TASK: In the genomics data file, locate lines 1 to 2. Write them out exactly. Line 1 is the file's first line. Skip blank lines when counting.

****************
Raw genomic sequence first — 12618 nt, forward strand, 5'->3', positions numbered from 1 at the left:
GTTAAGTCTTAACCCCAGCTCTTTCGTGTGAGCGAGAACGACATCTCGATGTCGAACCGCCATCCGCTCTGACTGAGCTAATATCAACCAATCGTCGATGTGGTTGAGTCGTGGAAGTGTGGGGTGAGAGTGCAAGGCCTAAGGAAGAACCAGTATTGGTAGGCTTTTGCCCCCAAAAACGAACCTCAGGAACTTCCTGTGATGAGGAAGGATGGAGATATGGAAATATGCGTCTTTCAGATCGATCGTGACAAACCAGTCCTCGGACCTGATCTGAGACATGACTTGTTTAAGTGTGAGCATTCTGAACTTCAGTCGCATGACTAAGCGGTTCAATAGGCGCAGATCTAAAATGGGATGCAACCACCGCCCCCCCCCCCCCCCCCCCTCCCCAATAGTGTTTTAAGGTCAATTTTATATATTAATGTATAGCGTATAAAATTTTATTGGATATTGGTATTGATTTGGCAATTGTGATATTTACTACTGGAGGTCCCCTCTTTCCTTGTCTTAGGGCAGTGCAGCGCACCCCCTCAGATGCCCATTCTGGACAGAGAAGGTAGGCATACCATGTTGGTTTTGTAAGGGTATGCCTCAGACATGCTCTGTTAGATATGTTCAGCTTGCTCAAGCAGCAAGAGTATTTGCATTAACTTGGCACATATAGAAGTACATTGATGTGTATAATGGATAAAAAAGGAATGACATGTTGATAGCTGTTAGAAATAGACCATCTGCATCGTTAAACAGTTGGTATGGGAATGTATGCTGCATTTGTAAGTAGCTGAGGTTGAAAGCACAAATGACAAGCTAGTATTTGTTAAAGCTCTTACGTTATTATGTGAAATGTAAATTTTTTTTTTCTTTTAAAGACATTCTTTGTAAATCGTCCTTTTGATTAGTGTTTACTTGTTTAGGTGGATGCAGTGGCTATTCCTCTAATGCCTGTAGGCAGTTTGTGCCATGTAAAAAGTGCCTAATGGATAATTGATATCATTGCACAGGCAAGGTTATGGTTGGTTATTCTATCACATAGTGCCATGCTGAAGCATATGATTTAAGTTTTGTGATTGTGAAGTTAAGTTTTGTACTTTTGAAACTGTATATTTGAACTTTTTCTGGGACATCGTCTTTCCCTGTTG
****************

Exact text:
Raw genomic sequence first — 12618 nt, forward strand, 5'->3', positions numbered from 1 at the left:
GTTAAGTCTTAACCCCAGCTCTTTCGTGTGAGCGAGAACGACATCTCGATGTCGAACCGCCATCCGCTCTGACTGAGCTAATATCAACCAATCGTCGATGTGGTTGAGTCGTGGAAGTGTGGGGTGAGAGTGCAAGGCCTAAGGAAGAACCAGTATTGGTAGGCTTTTGCCCCCAAAAACGAACCTCAGGAACTTCCTGTGATGAGGAAGGATGGAGATATGGAAATATGCGTCTTTCAGATCGATCGTGACAAACCAGTCCTCGGACCTGATCTGAGACATGACTTGTTTAAGTGTGAGCATTCTGAACTTCAGTCGCATGACTAAGCGGTTCAATAGGCGCAGATCTAAAATGGGATGCAACCACCGCCCCCCCCCCCCCCCCCCCTCCCCAATAGTGTTTTAAGGTCAATTTTATATATTAATGTATAGCGTATAAAATTTTATTGGATATTGGTATTGATTTGGCAATTGTGATATTTACTACTGGAGGTCCCCTCTTTCCTTGTCTTAGGGCAGTGCAGCGCACCCCCTCAGATGCCCATTCTGGACAGAGAAGGTAGGCATACCATGTTGGTTTTGTAAGGGTATGCCTCAGACATGCTCTGTTAGATATGTTCAGCTTGCTCAAGCAGCAAGAGTATTTGCATTAACTTGGCACATATAGAAGTACATTGATGTGTATAATGGATAAAAAAGGAATGACATGTTGATAGCTGTTAGAAATAGACCATCTGCATCGTTAAACAGTTGGTATGGGAATGTATGCTGCATTTGTAAGTAGCTGAGGTTGAAAGCACAAATGACAAGCTAGTATTTGTTAAAGCTCTTACGTTATTATGTGAAATGTAAATTTTTTTTTTCTTTTAAAGACATTCTTTGTAAATCGTCCTTTTGATTAGTGTTTACTTGTTTAGGTGGATGCAGTGGCTATTCCTCTAATGCCTGTAGGCAGTTTGTGCCATGTAAAAAGTGCCTAATGGATAATTGATATCATTGCACAGGCAAGGTTATGGTTGGTTATTCTATCACATAGTGCCATGCTGAAGCATATGATTTAAGTTTTGTGATTGTGAAGTTAAGTTTTGTACTTTTGAAACTGTATATTTGAACTTTTTCTGGGACATCGTCTTTCCCTGTTG